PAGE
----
What is Commercial Arbitration?

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  • Written By: Charity Delich
  • Edited By: Bronwyn Harris
  • Last Modified Date: 29 February 2020
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Commercial arbitration is a means of resolving business disputes between two or more parties outside of a formal court system. Generally, the arbitration works similarly to a court trial, although the setting is more informal. An arbitrator or a panel of arbitrators usually serves as both judge and jury. Typically, each company is represented by an arbitration lawyer, who presents the company's side of the case to the arbitrator. After reviewing all of the evidence, the arbitrator renders a decision in the case.

Entities involved in a business dispute must agree to commercial arbitration, also called business arbitration, as a way to resolve the disagreement. This is usually done by inserting an arbitration clause into the parties’ general business contract. Contract arbitration clauses can vary greatly.

For example, the parties may agree to make the commercial arbitration mandatory or voluntary. If the arbitration is mandatory, the parties must use it as a means of resolving the disagreement. Voluntary arbitration, on the other hand, is optional. In a voluntary situation, the parties are not required to use arbitration as a means of resolving a particular dispute. They could, for instance, decide to resolve the case through mediation or through a court system.


Most commercial arbitration clauses require that the arbitrator’s final decision be binding on the parties. Essentially, this means that the parties must adhere to the final decision, just as they would if it were handed down by a court. In some cases, limited appeal rights are permitted. For instance, if an arbitrator was bribed by one of the parties, the other party’s arbitration attorney could appeal the arbitrator’s decision to a court. In contrast, non-binding arbitration does not require the parties to adhere to a final decision.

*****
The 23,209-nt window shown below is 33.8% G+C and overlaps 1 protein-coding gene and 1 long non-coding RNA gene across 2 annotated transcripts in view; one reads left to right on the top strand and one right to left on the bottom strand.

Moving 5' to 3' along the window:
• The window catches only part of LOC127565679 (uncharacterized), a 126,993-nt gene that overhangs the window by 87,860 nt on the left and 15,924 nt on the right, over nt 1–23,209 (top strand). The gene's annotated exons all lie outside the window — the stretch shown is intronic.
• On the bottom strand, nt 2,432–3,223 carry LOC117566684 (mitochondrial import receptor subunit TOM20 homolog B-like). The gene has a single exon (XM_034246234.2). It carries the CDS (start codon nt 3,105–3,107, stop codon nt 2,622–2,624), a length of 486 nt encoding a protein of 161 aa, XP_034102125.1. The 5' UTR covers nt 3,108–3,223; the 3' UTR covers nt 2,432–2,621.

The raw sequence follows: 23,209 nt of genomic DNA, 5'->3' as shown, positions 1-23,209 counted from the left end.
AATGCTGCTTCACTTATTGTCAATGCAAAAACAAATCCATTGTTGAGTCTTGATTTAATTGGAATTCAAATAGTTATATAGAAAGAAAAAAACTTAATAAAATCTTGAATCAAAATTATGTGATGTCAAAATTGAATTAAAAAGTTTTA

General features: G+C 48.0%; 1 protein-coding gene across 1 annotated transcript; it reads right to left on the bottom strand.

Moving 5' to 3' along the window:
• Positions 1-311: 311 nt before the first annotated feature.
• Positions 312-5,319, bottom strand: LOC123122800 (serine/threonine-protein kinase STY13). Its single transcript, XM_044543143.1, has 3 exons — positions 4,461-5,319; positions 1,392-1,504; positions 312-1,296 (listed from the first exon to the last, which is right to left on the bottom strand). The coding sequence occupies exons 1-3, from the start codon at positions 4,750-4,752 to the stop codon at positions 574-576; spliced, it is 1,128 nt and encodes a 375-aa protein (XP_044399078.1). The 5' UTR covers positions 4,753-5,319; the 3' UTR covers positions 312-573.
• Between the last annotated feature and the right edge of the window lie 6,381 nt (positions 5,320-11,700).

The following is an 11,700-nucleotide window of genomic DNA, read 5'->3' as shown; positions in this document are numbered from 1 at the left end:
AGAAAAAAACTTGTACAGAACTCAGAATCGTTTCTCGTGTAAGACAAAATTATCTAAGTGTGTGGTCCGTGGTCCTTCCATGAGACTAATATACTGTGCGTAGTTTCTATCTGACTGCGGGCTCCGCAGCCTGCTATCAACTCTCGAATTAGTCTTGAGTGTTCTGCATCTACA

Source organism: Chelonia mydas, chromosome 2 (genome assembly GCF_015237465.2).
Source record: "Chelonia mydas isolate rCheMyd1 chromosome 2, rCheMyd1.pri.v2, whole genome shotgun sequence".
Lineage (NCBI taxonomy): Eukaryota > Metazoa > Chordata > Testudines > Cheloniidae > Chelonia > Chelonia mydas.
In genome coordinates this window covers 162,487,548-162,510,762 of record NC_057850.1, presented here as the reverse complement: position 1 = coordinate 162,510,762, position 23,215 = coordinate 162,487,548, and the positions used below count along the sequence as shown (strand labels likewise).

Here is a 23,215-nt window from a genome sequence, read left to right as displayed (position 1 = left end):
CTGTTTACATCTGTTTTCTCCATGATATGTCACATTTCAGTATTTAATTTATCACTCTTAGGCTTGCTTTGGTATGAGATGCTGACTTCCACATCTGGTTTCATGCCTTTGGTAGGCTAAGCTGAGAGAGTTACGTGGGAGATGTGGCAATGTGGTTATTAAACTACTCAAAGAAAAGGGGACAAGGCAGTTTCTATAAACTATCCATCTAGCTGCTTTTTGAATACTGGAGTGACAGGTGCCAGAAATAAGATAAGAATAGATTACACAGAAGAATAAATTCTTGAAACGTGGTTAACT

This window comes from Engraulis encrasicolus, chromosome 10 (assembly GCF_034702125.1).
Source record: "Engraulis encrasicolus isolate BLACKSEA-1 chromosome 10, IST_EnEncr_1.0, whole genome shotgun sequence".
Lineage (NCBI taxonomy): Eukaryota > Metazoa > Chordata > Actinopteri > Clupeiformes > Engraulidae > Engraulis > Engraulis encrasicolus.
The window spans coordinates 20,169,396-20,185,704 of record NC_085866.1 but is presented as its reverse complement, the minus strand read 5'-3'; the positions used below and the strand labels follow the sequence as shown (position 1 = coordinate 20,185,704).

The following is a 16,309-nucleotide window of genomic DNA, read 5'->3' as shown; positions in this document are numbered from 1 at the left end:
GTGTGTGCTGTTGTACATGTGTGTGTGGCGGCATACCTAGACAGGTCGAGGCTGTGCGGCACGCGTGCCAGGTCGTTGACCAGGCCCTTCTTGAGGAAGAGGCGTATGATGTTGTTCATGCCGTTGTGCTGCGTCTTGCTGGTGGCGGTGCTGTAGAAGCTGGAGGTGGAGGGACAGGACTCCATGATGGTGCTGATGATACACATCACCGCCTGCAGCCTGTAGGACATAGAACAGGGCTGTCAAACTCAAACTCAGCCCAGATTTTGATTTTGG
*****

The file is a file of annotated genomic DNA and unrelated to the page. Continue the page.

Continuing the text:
In the international context, commercial arbitration is often used to resolve disputes arising from international treaties, agreements, and conventions. A key benefit of using commercial arbitration is that it allows a way for companies that are not a part of the same court system to effectively solve business disputes. International arbitration can also be quicker, simpler, and less expensive than traditional court cases. In addition, it eliminates the possibility of a foreign court decision being rendered unenforceable.

Commercial arbitration is usually categorized as either institutional or ad hoc. Ad hoc arbitrations generally operate in line with rules that have been agreed to by the parties. The parties also negotiate the selection and number of arbitrators, governing law, and where the arbitration will occur.

Institutional arbitration relies on independent, pre-established rule sets to govern the arbitration proceedings. These rules usually specify, among other things, the number of arbitrators used, the arbitration location, arbitrator fees, and arbitrator appointments. They also frequently state which set of arbitration procedural and evidentiary rules will apply to the proceedings. Additionally, institutional arbitration usually specifies a process for reviewing arbitral awards.


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